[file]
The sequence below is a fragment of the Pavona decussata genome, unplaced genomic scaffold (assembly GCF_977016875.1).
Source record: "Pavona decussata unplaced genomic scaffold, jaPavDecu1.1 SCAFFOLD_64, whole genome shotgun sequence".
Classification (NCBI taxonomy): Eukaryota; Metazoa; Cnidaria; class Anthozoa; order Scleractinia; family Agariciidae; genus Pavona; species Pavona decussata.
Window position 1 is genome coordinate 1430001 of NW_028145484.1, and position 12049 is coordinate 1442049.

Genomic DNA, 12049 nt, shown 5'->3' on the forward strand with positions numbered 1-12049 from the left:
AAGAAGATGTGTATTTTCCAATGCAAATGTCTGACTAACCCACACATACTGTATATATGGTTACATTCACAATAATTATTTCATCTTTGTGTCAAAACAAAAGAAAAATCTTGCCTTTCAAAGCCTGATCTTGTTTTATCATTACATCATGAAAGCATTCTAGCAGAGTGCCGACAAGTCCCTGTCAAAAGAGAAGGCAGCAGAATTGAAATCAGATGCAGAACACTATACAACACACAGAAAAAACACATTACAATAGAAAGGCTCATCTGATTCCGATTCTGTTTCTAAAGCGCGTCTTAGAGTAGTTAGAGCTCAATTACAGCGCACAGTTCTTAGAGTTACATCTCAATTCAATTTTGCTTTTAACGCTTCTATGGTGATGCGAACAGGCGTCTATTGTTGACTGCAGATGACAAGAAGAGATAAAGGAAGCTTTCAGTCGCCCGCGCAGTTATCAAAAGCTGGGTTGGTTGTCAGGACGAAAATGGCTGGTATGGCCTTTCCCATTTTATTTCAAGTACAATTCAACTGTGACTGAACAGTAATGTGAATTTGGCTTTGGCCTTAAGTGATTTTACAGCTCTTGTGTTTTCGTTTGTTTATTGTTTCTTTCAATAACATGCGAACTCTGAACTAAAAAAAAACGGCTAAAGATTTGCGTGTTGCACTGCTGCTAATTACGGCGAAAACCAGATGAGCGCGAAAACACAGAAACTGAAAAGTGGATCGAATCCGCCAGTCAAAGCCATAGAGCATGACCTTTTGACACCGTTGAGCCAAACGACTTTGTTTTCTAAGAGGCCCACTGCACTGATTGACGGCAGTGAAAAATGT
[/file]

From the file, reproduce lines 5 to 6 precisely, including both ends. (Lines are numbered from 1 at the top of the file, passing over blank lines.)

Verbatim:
Genomic DNA, 12049 nt, shown 5'->3' on the forward strand with positions numbered 1-12049 from the left:
AAGAAGATGTGTATTTTCCAATGCAAATGTCTGACTAACCCACACATACTGTATATATGGTTACATTCACAATAATTATTTCATCTTTGTGTCAAAACAAAAGAAAAATCTTGCCTTTCAAAGCCTGATCTTGTTTTATCATTACATCATGAAAGCATTCTAGCAGAGTGCCGACAAGTCCCTGTCAAAAGAGAAGGCAGCAGAATTGAAATCAGATGCAGAACACTATACAACACACAGAAAAAACACATTACAATAGAAAGGCTCATCTGATTCCGATTCTGTTTCTAAAGCGCGTCTTAGAGTAGTTAGAGCTCAATTACAGCGCACAGTTCTTAGAGTTACATCTCAATTCAATTTTGCTTTTAACGCTTCTATGGTGATGCGAACAGGCGTCTATTGTTGACTGCAGATGACAAGAAGAGATAAAGGAAGCTTTCAGTCGCCCGCGCAGTTATCAAAAGCTGGGTTGGTTGTCAGGACGAAAATGGCTGGTATGGCCTTTCCCATTTTATTTCAAGTACAATTCAACTGTGACTGAACAGTAATGTGAATTTGGCTTTGGCCTTAAGTGATTTTACAGCTCTTGTGTTTTCGTTTGTTTATTGTTTCTTTCAATAACATGCGAACTCTGAACTAAAAAAAAACGGCTAAAGATTTGCGTGTTGCACTGCTGCTAATTACGGCGAAAACCAGATGAGCGCGAAAACACAGAAACTGAAAAGTGGATCGAATCCGCCAGTCAAAGCCATAGAGCATGACCTTTTGACACCGTTGAGCCAAACGACTTTGTTTTCTAAGAGGCCCACTGCACTGATTGACGGCAGTGAAAAATGT